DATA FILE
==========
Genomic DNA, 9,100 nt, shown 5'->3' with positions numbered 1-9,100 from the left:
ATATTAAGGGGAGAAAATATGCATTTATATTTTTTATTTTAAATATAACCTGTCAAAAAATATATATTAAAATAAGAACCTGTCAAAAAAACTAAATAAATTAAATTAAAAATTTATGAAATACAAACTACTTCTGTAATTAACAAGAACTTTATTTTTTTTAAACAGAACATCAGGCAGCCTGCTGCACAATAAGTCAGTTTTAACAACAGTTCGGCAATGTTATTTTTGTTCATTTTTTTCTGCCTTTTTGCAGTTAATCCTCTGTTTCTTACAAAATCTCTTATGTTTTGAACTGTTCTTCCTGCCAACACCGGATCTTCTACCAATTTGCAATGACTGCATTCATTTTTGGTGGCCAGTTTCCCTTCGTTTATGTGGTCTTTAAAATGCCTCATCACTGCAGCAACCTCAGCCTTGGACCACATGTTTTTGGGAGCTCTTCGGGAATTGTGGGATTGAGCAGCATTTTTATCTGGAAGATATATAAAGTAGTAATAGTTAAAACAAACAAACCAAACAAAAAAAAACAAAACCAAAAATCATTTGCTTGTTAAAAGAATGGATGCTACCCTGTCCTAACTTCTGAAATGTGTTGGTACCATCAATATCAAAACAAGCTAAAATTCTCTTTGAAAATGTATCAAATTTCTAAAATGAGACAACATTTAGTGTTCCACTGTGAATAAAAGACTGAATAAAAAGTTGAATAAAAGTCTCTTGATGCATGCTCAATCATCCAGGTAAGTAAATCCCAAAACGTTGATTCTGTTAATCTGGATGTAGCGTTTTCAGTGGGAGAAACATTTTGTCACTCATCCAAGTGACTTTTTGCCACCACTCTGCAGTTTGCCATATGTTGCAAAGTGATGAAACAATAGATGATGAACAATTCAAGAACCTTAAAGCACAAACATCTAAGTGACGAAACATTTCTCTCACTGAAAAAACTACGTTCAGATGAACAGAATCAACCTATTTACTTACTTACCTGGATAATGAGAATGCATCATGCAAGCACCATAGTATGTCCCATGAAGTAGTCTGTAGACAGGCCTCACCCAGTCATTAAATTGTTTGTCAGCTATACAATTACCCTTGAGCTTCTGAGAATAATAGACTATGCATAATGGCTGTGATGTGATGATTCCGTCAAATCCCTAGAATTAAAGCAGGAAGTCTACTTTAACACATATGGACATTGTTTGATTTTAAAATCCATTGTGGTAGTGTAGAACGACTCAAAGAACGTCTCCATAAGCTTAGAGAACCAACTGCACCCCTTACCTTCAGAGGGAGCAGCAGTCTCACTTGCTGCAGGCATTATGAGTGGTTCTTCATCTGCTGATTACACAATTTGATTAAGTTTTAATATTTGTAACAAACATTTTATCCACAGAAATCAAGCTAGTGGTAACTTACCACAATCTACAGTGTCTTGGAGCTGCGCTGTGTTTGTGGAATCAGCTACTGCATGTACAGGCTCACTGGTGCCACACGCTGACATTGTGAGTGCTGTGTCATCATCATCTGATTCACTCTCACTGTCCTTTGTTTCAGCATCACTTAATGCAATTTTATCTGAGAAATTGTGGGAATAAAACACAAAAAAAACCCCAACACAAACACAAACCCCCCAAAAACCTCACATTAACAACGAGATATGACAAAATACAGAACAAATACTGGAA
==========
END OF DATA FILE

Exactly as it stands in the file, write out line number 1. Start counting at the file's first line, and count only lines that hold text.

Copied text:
Genomic DNA, 9,100 nt, shown 5'->3' with positions numbered 1-9,100 from the left: